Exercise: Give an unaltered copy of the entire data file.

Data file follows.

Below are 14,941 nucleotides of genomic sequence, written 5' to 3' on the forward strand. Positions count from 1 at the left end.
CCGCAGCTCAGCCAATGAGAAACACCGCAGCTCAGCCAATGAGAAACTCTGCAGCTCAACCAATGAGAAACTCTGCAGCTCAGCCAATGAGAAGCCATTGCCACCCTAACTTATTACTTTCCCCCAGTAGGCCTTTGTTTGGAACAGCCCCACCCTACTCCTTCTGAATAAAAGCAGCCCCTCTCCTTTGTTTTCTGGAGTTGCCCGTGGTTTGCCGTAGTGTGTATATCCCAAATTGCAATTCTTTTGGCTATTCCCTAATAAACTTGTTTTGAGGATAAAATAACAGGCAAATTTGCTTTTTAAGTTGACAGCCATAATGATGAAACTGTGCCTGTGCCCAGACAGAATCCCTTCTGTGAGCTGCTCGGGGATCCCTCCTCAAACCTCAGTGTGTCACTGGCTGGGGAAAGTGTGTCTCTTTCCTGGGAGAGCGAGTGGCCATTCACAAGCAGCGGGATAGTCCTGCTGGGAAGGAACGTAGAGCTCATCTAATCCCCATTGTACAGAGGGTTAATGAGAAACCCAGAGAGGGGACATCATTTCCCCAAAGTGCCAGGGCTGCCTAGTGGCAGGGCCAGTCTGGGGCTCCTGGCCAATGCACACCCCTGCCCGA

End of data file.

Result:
Below are 14,941 nucleotides of genomic sequence, written 5' to 3' on the forward strand. Positions count from 1 at the left end.
CCGCAGCTCAGCCAATGAGAAACACCGCAGCTCAGCCAATGAGAAACTCTGCAGCTCAACCAATGAGAAACTCTGCAGCTCAGCCAATGAGAAGCCATTGCCACCCTAACTTATTACTTTCCCCCAGTAGGCCTTTGTTTGGAACAGCCCCACCCTACTCCTTCTGAATAAAAGCAGCCCCTCTCCTTTGTTTTCTGGAGTTGCCCGTGGTTTGCCGTAGTGTGTATATCCCAAATTGCAATTCTTTTGGCTATTCCCTAATAAACTTGTTTTGAGGATAAAATAACAGGCAAATTTGCTTTTTAAGTTGACAGCCATAATGATGAAACTGTGCCTGTGCCCAGACAGAATCCCTTCTGTGAGCTGCTCGGGGATCCCTCCTCAAACCTCAGTGTGTCACTGGCTGGGGAAAGTGTGTCTCTTTCCTGGGAGAGCGAGTGGCCATTCACAAGCAGCGGGATAGTCCTGCTGGGAAGGAACGTAGAGCTCATCTAATCCCCATTGTACAGAGGGTTAATGAGAAACCCAGAGAGGGGACATCATTTCCCCAAAGTGCCAGGGCTGCCTAGTGGCAGGGCCAGTCTGGGGCTCCTGGCCAATGCACACCCCTGCCCGA